So far, this discussion has been focused on adding light to a scene from outside the image. If you plan to paint with light from within the frame, there are a few additional points to consider. First, it’s advisable to dress in black or dark clothing and to keep moving within the frame to limit the chances of you showing up in the image—unless you’re seeking this effect, which is known as “ghosting.” Once you open the camera’s shutter, it’s equally important to keep your light source moving to avoid uneven lighting, creating a hot spot or burning out a section of the image.
As mentioned earlier, if you’re painting with light when facing the camera, you’ll need to be aware that written text or numbers will appear backwards in the resulting photograph. While one easy solution to this would be to flip the image file in post, photography purists may prefer to master the art of writing backwards in the image itself. In this case, it can be helpful to write your message out on a piece of paper in advance for use as a visual guide on site.
Some of the most exciting visual effects of light painting can be created by light emanating from behind an object in the frame, such as the silhouetting of a darkened figure or light rays radiating from a mysterious source. The easiest way to create a silhouette is to stand behind a stationary figure (or object) and run a small pen light or light stick (white, colored or even both) along its edge, steadily tracing a line of light.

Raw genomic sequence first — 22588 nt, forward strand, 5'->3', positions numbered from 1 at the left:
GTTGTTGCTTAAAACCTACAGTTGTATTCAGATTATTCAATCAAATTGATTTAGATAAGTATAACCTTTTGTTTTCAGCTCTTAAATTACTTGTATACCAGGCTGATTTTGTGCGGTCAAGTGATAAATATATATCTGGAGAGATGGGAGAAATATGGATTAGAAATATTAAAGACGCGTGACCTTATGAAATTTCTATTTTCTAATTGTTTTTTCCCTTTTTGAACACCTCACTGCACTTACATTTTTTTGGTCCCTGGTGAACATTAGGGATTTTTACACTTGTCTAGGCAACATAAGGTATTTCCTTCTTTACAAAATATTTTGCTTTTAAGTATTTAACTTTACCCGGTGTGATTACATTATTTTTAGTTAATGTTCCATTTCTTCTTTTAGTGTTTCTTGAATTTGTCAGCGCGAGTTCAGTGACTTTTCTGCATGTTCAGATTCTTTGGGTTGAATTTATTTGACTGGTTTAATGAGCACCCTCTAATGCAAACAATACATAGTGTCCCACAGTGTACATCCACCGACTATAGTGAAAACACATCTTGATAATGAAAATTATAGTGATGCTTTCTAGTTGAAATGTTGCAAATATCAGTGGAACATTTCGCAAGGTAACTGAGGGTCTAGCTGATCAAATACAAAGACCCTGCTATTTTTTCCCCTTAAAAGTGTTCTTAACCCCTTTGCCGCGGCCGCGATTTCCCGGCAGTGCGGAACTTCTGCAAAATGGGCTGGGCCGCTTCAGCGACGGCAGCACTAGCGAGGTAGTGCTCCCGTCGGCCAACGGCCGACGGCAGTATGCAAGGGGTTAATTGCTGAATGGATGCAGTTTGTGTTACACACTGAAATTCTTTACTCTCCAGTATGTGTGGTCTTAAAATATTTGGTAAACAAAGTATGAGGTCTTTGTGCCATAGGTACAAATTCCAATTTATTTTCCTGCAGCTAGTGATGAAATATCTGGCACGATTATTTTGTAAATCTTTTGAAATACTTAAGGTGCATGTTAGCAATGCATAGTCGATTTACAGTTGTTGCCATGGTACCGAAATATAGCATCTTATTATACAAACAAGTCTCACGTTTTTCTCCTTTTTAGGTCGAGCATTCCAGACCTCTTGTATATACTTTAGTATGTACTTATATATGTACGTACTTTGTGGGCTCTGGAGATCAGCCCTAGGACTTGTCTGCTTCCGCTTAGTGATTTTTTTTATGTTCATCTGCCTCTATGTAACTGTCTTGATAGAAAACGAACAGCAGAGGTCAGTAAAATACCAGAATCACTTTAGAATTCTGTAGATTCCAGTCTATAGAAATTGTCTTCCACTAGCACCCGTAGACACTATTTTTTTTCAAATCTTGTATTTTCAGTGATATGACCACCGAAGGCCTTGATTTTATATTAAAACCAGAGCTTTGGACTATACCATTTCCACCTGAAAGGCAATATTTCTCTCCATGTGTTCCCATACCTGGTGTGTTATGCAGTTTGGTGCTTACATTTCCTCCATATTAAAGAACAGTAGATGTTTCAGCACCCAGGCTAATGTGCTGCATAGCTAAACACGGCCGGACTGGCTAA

Radiating light rays are best created by aiming a strobe from behind an object at an oblique angle towards the camera and giving it a few pops. Another option would be to stand out of view of the camera and bounce the flash off another object in the scene. Or, use your body as a flag to hide the source of the light, while emphasizing the magic of its effects. These suggestions can be particularly effective when the atmosphere is heavy with humidity, mist, or fog.
With these guidelines in mind, you can set out with a basic roadmap for directed exploration of this complex and visually rich technique. In the process, keep in mind that all rules and every suggestion can be easily broken with creative intent.
To view more work from the photographers who contributed to this article, click on any name.